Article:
The damage from Hurricane Sandy continues to be felt in many parts of the Northeast Region. Clearing of downed trees has been of utmost priority for many golf facilities. Recent course visits have focused on storm damage with many reporting 100-plus trees down! Damage from salt water has been showing up in full force this week for many coastal courses that experienced flooding. Any saltwater flooded turf that has not greened up may not necessarily be dead, but it should provide some idea of how extensive the damage could be. Knowing the severity of damage will be painful, but it will allow the grounds staff to determine the best plan of action to promote successful recovery.
The damage from Hurricane Sandy was followed by another damaging nor’easter, which dumped six to 10 inches of wet snow on many golf facilities in New Jersey, Long Island and Connecticut. This heavy, wet snow was the coup de grâce for many trees in these areas. In many respects, the damage caused to trees on the golf course is a blessing in disguise because trees are often very detrimental to golf course turf. Unfortunately, these storms took down specimen trees at many facilities in addition to removing undesirable trees, i.e., those casting shade or interfering with turf health on key playing surfaces. After two consecutive years with a damaging hurricane and an early snowstorm, perhaps another mild winter like 2011 will repeat itself as well?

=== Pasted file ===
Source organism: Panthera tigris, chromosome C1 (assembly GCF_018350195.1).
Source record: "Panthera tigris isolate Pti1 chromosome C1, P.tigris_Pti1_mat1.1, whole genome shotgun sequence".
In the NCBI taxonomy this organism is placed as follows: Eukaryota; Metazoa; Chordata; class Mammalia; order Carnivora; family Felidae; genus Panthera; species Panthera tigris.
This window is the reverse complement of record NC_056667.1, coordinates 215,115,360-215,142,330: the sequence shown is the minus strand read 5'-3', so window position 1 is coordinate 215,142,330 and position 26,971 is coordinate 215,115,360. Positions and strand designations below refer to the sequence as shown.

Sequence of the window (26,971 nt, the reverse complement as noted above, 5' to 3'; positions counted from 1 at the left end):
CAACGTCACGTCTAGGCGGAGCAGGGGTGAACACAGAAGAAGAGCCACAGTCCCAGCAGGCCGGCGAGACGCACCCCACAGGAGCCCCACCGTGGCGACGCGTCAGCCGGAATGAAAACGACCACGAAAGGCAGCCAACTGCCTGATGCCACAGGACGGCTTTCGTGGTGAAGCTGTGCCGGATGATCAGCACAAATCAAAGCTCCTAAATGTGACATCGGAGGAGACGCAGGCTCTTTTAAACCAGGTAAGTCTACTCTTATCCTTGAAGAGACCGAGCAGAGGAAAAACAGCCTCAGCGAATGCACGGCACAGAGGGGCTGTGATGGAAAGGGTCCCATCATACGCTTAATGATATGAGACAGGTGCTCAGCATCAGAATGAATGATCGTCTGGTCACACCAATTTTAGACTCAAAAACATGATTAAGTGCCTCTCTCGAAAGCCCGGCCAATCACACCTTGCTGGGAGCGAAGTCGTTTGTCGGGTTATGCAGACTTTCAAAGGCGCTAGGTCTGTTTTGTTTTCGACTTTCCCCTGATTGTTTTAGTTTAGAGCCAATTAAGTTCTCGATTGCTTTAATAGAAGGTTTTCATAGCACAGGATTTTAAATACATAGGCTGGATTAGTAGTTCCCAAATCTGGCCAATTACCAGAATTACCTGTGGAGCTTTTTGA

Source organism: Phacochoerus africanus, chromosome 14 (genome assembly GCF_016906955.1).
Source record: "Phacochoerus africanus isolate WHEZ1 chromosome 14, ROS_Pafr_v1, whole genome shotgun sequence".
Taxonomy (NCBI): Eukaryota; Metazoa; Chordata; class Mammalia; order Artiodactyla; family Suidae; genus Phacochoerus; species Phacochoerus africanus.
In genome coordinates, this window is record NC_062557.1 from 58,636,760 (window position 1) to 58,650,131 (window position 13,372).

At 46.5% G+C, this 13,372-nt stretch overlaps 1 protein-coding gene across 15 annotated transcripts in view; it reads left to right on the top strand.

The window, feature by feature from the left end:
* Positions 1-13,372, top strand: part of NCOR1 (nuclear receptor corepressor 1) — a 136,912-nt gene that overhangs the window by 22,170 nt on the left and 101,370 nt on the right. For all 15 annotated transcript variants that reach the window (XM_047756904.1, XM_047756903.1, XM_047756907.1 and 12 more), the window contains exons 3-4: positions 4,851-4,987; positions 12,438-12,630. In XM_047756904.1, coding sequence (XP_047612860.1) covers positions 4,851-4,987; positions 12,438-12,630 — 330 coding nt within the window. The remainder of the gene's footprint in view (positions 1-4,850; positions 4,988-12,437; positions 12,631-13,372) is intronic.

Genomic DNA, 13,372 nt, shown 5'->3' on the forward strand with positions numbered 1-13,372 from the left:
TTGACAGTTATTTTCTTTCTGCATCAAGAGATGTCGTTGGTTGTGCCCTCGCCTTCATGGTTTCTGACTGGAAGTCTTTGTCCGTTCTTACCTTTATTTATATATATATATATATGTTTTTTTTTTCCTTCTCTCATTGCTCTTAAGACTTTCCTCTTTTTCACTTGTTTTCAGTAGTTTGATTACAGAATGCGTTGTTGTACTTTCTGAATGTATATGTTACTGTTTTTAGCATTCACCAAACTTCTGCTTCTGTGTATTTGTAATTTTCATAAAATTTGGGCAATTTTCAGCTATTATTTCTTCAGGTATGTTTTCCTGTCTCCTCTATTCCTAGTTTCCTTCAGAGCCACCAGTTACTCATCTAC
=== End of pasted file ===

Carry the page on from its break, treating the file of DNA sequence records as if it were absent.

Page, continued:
Winter preparations are being made across the region. Many courses have scaled back mowing operations dramatically to save on labor and improve grass health as winter draws near. Raising the putting green mowing height is a very beneficial strategy to reduce the potential for crown hydration and ice encasement damage. Although putting conditions may be altered, the program is in the best interest of the grass for next summer. The same is true for the installation of temporary putting greens in the approaches.
Late season cultivation is also being performed at many facilities in the region. Drill and fill and/or deep tine aeration are two of the most common late season cultivation programs for putting greens. Although disruptive to playing surface, these practices are very beneficial in alleviating soil compaction and deep modification of the putting green soils.
USGA agronomists can provide insightful and invaluable information involving all areas of golf course maintenance, which will help maximize turf health, playability and efficiency. Contact Dave Oatis, director (email@example.com); Adam Moeller, agronomist (firstname.lastname@example.org); or Jim Skorulski, senior agronomist (email@example.com) for a Turf Advisory Service visit this season.